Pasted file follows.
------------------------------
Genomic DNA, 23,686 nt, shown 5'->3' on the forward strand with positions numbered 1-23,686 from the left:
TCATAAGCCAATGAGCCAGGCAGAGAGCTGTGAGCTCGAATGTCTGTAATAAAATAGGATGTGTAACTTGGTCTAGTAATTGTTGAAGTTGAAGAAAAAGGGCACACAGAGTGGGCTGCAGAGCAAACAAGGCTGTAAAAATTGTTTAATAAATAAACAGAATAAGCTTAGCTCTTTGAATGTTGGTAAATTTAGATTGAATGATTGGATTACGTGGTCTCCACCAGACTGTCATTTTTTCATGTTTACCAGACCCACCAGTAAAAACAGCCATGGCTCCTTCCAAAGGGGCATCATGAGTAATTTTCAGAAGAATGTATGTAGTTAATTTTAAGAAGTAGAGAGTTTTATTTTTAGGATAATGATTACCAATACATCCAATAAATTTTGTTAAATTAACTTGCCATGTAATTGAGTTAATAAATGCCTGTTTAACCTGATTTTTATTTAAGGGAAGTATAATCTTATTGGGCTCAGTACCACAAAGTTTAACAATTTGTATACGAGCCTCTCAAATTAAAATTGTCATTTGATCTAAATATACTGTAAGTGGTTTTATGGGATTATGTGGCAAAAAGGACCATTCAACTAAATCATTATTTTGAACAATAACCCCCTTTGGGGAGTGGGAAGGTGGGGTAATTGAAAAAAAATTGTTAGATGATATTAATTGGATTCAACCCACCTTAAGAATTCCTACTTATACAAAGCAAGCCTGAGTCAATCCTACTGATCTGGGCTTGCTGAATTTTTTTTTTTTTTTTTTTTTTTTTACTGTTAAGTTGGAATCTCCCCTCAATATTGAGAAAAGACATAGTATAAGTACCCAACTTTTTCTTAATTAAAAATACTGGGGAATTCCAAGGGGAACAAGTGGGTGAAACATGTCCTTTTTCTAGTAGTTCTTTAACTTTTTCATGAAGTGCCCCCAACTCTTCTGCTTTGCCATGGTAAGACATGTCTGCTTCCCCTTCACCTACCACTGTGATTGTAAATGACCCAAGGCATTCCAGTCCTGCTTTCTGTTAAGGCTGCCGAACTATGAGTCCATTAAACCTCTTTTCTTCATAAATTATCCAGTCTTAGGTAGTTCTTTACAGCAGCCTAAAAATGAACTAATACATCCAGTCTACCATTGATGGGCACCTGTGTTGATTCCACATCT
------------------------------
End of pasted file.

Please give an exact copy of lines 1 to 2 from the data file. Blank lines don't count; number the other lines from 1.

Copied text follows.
Genomic DNA, 23,686 nt, shown 5'->3' on the forward strand with positions numbered 1-23,686 from the left:
TCATAAGCCAATGAGCCAGGCAGAGAGCTGTGAGCTCGAATGTCTGTAATAAAATAGGATGTGTAACTTGGTCTAGTAATTGTTGAAGTTGAAGAAAAAGGGCACACAGAGTGGGCTGCAGAGCAAACAAGGCTGTAAAAATTGTTTAATAAATAAACAGAATAAGCTTAGCTCTTTGAATGTTGGTAAATTTAGATTGAATGATTGGATTACGTGGTCTCCACCAGACTGTCATTTTTTCATGTTTACCAGACCCACCAGTAAAAACAGCCATGGCTCCTTCCAAAGGGGCATCATGAGTAATTTTCAGAAGAATGTATGTAGTTAATTTTAAGAAGTAGAGAGTTTTATTTTTAGGATAATGATTACCAATACATCCAATAAATTTTGTTAAATTAACTTGCCATGTAATTGAGTTAATAAATGCCTGTTTAACCTGATTTTTATTTAAGGGAAGTATAATCTTATTGGGCTCAGTACCACAAAGTTTAACAATTTGTATACGAGCCTCTCAAATTAAAATTGTCATTTGATCTAAATATACTGTAAGTGGTTTTATGGGATTATGTGGCAAAAAGGACCATTCAACTAAATCATTATTTTGAACAATAACCCCCTTTGGGGAGTGGGAAGGTGGGGTAATTGAAAAAAAATTGTTAGATGATATTAATTGGATTCAACCCACCTTAAGAATTCCTACTTATACAAAGCAAGCCTGAGTCAATCCTACTGATCTGGGCTTGCTGAATTTTTTTTTTTTTTTTTTTTTTTTTACTGTTAAGTTGGAATCTCCCCTCAATATTGAGAAAAGACATAGTATAAGTACCCAACTTTTTCTTAATTAAAAATACTGGGGAATTCCAAGGGGAACAAGTGGGTGAAACATGTCCTTTTTCTAGTAGTTCTTTAACTTTTTCATGAAGTGCCCCCAACTCTTCTGCTTTGCCATGGTAAGACATGTCTGCTTCCCCTTCACCTACCACTGTGATTGTAAATGACCCAAGGCATTCCAGTCCTGCTTTCTGTTAAGGCTGCCGAACTATGAGTCCATTAAACCTCTTTTCTTCATAAATTATCCAGTCTTAGGTAGTTCTTTACAGCAGCCTAAAAATGAACTAATACATCCAGTCTACCATTGATGGGCACCTGTGTTGATTCCACATCT